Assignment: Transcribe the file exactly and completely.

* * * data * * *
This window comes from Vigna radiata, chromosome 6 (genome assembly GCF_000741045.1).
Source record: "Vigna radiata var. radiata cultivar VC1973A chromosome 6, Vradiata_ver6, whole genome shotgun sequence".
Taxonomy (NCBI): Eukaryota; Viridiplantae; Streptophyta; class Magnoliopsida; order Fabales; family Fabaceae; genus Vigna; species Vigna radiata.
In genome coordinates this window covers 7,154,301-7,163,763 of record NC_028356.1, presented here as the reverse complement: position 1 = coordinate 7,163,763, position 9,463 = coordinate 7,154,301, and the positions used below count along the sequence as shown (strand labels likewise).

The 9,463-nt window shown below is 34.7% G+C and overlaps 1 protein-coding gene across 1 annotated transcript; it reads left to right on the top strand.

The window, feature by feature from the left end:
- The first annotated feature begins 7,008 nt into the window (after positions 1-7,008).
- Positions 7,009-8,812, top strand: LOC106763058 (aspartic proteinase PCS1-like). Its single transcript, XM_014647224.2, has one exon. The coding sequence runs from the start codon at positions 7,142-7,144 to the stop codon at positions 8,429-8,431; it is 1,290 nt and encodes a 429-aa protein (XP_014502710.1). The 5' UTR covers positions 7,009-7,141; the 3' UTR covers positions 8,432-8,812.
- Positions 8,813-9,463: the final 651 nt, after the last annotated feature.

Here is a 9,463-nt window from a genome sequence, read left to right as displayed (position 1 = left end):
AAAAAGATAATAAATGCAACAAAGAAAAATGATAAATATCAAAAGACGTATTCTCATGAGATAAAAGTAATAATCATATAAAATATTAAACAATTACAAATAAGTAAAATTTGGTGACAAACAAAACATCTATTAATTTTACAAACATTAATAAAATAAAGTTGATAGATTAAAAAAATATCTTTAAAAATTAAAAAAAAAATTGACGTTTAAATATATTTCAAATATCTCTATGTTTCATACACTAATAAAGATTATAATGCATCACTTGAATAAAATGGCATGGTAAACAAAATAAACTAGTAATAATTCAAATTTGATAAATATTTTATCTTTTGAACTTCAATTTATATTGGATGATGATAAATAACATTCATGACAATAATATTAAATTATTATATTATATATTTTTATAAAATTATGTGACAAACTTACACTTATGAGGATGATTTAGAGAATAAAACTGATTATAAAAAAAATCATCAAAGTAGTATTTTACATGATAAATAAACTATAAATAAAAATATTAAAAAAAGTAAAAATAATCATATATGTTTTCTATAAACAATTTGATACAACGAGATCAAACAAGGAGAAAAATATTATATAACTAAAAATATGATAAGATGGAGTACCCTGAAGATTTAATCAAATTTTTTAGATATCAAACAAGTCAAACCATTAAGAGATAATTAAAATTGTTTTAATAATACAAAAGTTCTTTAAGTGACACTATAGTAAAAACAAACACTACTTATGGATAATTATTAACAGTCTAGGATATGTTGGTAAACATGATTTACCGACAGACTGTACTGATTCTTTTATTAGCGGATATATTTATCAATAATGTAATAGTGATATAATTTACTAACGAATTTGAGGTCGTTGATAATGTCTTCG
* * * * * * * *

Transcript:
This window comes from Vigna radiata, chromosome 6 (genome assembly GCF_000741045.1).
Source record: "Vigna radiata var. radiata cultivar VC1973A chromosome 6, Vradiata_ver6, whole genome shotgun sequence".
Taxonomy (NCBI): Eukaryota; Viridiplantae; Streptophyta; class Magnoliopsida; order Fabales; family Fabaceae; genus Vigna; species Vigna radiata.
In genome coordinates this window covers 7,154,301-7,163,763 of record NC_028356.1, presented here as the reverse complement: position 1 = coordinate 7,163,763, position 9,463 = coordinate 7,154,301, and the positions used below count along the sequence as shown (strand labels likewise).

The 9,463-nt window shown below is 34.7% G+C and overlaps 1 protein-coding gene across 1 annotated transcript; it reads left to right on the top strand.

The window, feature by feature from the left end:
- The first annotated feature begins 7,008 nt into the window (after positions 1-7,008).
- Positions 7,009-8,812, top strand: LOC106763058 (aspartic proteinase PCS1-like). Its single transcript, XM_014647224.2, has one exon. The coding sequence runs from the start codon at positions 7,142-7,144 to the stop codon at positions 8,429-8,431; it is 1,290 nt and encodes a 429-aa protein (XP_014502710.1). The 5' UTR covers positions 7,009-7,141; the 3' UTR covers positions 8,432-8,812.
- Positions 8,813-9,463: the final 651 nt, after the last annotated feature.

Here is a 9,463-nt window from a genome sequence, read left to right as displayed (position 1 = left end):
AAAAAGATAATAAATGCAACAAAGAAAAATGATAAATATCAAAAGACGTATTCTCATGAGATAAAAGTAATAATCATATAAAATATTAAACAATTACAAATAAGTAAAATTTGGTGACAAACAAAACATCTATTAATTTTACAAACATTAATAAAATAAAGTTGATAGATTAAAAAAATATCTTTAAAAATTAAAAAAAAAATTGACGTTTAAATATATTTCAAATATCTCTATGTTTCATACACTAATAAAGATTATAATGCATCACTTGAATAAAATGGCATGGTAAACAAAATAAACTAGTAATAATTCAAATTTGATAAATATTTTATCTTTTGAACTTCAATTTATATTGGATGATGATAAATAACATTCATGACAATAATATTAAATTATTATATTATATATTTTTATAAAATTATGTGACAAACTTACACTTATGAGGATGATTTAGAGAATAAAACTGATTATAAAAAAAATCATCAAAGTAGTATTTTACATGATAAATAAACTATAAATAAAAATATTAAAAAAAGTAAAAATAATCATATATGTTTTCTATAAACAATTTGATACAACGAGATCAAACAAGGAGAAAAATATTATATAACTAAAAATATGATAAGATGGAGTACCCTGAAGATTTAATCAAATTTTTTAGATATCAAACAAGTCAAACCATTAAGAGATAATTAAAATTGTTTTAATAATACAAAAGTTCTTTAAGTGACACTATAGTAAAAACAAACACTACTTATGGATAATTATTAACAGTCTAGGATATGTTGGTAAACATGATTTACCGACAGACTGTACTGATTCTTTTATTAGCGGATATATTTATCAATAATGTAATAGTGATATAATTTACTAACGAATTTGAGGTCGTTGATAATGTCTTCG